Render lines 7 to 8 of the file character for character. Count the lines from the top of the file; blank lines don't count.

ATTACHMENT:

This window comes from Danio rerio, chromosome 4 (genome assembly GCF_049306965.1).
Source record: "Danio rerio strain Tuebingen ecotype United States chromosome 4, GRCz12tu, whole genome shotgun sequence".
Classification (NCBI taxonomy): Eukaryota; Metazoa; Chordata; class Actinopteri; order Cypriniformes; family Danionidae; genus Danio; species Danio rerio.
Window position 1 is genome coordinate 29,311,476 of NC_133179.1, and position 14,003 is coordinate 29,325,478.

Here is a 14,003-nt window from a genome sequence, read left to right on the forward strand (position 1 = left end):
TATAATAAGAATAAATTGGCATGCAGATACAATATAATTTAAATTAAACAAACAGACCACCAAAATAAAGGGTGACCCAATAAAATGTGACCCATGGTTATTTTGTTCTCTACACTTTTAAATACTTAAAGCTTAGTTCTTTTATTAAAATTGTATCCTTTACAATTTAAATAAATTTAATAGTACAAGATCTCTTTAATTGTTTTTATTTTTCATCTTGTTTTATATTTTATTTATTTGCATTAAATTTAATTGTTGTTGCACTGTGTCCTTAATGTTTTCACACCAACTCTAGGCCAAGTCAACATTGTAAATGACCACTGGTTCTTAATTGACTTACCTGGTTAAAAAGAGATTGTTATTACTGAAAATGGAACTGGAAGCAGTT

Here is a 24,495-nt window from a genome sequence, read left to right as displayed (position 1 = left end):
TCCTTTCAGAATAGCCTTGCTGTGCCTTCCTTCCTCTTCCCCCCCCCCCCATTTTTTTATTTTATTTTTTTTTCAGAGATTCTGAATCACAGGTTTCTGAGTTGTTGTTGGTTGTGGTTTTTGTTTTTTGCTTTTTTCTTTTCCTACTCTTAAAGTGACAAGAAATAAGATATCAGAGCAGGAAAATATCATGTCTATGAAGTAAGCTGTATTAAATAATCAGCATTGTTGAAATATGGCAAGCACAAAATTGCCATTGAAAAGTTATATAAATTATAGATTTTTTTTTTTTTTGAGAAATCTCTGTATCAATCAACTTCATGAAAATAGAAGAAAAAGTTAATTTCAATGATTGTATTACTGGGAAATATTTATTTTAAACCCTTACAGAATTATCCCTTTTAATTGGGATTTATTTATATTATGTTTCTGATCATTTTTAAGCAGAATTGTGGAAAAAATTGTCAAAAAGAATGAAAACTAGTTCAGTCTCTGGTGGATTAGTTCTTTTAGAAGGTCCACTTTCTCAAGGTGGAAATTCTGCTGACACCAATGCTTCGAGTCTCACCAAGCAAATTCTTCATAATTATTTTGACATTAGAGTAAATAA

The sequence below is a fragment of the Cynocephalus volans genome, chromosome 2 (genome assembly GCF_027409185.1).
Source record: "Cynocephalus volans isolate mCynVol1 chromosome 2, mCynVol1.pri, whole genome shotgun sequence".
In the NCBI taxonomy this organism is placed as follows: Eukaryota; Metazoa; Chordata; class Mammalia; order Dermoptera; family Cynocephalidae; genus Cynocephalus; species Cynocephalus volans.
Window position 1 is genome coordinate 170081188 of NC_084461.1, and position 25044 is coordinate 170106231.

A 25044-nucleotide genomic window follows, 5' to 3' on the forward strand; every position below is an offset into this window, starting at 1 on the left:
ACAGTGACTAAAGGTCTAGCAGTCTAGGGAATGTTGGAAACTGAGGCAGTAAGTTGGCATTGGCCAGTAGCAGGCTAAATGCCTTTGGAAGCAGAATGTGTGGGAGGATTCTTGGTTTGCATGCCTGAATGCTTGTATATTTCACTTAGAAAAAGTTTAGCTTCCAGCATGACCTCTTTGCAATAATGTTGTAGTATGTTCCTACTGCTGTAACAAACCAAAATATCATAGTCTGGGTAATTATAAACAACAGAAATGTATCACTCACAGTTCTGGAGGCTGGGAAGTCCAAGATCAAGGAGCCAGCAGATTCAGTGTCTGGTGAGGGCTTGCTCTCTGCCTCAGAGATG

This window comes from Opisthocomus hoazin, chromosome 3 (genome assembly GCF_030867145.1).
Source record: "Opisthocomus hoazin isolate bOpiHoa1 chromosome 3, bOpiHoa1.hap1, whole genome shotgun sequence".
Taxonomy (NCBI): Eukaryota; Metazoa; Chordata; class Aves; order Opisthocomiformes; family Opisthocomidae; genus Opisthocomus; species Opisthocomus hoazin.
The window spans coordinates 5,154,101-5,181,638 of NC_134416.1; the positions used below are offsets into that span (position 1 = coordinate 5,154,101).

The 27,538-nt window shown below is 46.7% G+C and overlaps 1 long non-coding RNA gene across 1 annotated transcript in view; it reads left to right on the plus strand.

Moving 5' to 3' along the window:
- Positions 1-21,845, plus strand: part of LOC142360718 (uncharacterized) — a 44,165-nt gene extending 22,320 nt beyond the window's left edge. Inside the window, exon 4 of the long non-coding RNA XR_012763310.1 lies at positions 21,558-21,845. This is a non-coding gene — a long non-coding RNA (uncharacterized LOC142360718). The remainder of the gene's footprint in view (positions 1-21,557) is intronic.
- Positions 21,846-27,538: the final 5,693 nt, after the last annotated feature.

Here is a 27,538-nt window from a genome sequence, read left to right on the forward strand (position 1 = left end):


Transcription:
Here is a 24,495-nt window from a genome sequence, read left to right as displayed (position 1 = left end):
TCCTTTCAGAATAGCCTTGCTGTGCCTTCCTTCCTCTTCCCCCCCCCCCCATTTTTTTATTTTATTTTTTTTTCAGAGATTCTGAATCACAGGTTTCTGAGTTGTTGTTGGTTGTGGTTTTTGTTTTTTGCTTTTTTCTTTTCCTACTCTTAAAGTGACAAGAAATAAGATATCAGAGCAGGAAAATATCATGTCTATGAAGTAAGCTGTATTAAATAATCAGCATTGTTGAAATATGGCAAGCACAAAATTGCCATTGAAAAGTTATATAAATTATAGATTTTTTTTTTTTTTGAGAAATCTCTGTATCAATCAACTTCATGAAAATAGAAGAAAAAGTTAATTTCAATGATTGTATTACTGGGAAATATTTATTTTAAACCCTTACAGAATTATCCCTTTTAATTGGGATTTATTTATATTATGTTTCTGATCATTTTTAAGCAGAATTGTGGAAAAAATTGTCAAAAAGAATGAAAACTAGTTCAGTCTCTGGTGGATTAGTTCTTTTAGAAGGTCCACTTTCTCAAGGTGGAAATTCTGCTGACACCAATGCTTCGAGTCTCACCAAGCAAATTCTTCATAATTATTTTGACATTAGAGTAAATAA